Gastrointestinal Infections Have a Link to IBS
Solving digestive problems is often like finding the pieces to a puzzle. There is usually more than one thing negatively impacting that digestive system, and then the cumulative effect of these things eventually causes symptoms. In our experience the reason that many people with GI infections develop IBS is because those people have other factors that were already weakening their digestive tract prior to their infection.
The infection was the straw that broke the camel’s back so to speak. Their GI tract couldn’t bounce back from the infection because there are other factors at play, such as food allergies, yeast, or deficiencies in good bacteria.
Until they gain a better understanding these other pieces to their digestive puzzle, they will not heal.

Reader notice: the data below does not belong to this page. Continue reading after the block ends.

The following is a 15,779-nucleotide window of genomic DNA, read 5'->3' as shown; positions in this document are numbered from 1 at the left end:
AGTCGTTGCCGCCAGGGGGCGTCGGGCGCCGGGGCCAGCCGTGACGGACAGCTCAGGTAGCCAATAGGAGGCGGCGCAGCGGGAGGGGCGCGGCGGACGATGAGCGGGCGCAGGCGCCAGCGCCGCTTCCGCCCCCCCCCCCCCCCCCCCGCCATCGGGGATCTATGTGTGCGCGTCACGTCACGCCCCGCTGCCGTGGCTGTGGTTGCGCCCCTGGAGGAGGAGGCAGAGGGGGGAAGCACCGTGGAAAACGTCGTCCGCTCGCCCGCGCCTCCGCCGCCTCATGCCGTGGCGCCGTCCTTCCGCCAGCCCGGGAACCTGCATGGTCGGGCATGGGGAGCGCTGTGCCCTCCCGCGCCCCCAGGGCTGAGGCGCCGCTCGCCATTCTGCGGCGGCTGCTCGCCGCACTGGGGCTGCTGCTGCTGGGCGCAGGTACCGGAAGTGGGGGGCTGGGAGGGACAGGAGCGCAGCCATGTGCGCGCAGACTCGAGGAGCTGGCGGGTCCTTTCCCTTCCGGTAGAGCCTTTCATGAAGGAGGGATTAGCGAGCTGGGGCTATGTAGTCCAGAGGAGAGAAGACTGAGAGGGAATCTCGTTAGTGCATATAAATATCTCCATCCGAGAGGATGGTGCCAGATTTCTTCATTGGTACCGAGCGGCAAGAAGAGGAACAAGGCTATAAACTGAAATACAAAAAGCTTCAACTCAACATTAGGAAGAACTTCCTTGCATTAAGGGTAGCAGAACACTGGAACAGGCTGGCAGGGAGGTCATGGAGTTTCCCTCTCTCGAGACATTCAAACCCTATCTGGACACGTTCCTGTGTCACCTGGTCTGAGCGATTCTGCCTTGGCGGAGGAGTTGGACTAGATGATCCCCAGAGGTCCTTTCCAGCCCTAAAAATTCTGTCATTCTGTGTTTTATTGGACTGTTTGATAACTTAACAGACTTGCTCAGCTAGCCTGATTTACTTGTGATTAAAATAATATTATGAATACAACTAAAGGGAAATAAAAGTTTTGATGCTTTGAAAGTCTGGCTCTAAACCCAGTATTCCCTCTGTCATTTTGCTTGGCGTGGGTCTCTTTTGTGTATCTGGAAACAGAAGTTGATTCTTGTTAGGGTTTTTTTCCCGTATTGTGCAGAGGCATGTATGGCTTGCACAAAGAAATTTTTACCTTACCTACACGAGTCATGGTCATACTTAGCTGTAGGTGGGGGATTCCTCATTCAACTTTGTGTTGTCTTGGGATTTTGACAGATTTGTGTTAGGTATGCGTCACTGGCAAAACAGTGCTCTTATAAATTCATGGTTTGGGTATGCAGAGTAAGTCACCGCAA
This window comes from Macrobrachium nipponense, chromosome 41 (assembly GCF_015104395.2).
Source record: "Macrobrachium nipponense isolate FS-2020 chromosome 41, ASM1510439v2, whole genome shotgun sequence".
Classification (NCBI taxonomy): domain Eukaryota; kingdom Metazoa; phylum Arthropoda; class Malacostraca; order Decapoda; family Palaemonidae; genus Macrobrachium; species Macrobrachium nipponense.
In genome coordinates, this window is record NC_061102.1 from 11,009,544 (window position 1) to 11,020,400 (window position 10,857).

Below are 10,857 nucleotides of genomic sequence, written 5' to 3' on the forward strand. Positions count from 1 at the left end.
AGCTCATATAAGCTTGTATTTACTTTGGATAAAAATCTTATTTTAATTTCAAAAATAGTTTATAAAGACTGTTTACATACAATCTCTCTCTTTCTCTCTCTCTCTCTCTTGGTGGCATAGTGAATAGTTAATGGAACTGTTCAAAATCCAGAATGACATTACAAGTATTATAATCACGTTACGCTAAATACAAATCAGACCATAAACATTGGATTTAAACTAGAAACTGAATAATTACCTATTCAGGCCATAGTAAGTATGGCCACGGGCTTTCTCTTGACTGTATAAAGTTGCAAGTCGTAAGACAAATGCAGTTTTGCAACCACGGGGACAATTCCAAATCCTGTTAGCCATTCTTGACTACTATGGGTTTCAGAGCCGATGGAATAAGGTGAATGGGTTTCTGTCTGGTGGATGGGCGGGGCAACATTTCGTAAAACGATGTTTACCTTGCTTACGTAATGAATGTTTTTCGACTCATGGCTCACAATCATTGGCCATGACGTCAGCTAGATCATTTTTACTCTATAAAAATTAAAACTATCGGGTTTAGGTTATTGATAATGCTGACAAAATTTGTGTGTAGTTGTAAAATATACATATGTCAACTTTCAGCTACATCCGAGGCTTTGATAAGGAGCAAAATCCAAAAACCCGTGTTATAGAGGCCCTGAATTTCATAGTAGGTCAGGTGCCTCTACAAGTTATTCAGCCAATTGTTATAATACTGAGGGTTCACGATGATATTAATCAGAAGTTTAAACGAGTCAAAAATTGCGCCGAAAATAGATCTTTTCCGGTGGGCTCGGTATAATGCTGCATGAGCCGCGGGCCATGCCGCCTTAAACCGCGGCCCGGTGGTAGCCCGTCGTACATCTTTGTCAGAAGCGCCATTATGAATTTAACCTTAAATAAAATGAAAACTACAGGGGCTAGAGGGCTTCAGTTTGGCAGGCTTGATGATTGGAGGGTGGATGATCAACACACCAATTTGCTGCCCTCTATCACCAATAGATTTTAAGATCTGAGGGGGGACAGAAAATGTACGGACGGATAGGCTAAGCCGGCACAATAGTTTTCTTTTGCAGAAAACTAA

DNA Testing for Bacteria in Your Digestive Tract
DNA testing is far superior to all previous tests that assessed the presence or absence of microbes in the digestive tract and is what we do at the IBS Treatment Center.
In the past, bacteria and yeast had to be grown or cultured on a Petri dish, and parasites and yeast were looked for under the microscope. These standard tests do not cover the wealth of bacteria and yeast whose presence or absence can lead to IBS and related digestive problems.
DNA testing will demonstrate the amount of all friendly bacteria, unfriendly bacteria, and yeast growing in your digestive tract. It also includes the presence of all forms of parasites. It is far more comprehensive than standard stool tests which typically only measure the presence of a small number of parasites, or the ugly bacteria that cause potentially life-threatening bloody diarrhea.
The DNA test is quite simple for you. When you visit the IBS Treatment Center for your first appointment, you will be provided with the appropriate sample collection kit to take home with you. You then mail the kit directly to the lab from your house. When we get the results, we will discuss treatment options to reduce your IBS symptoms and make you feel better.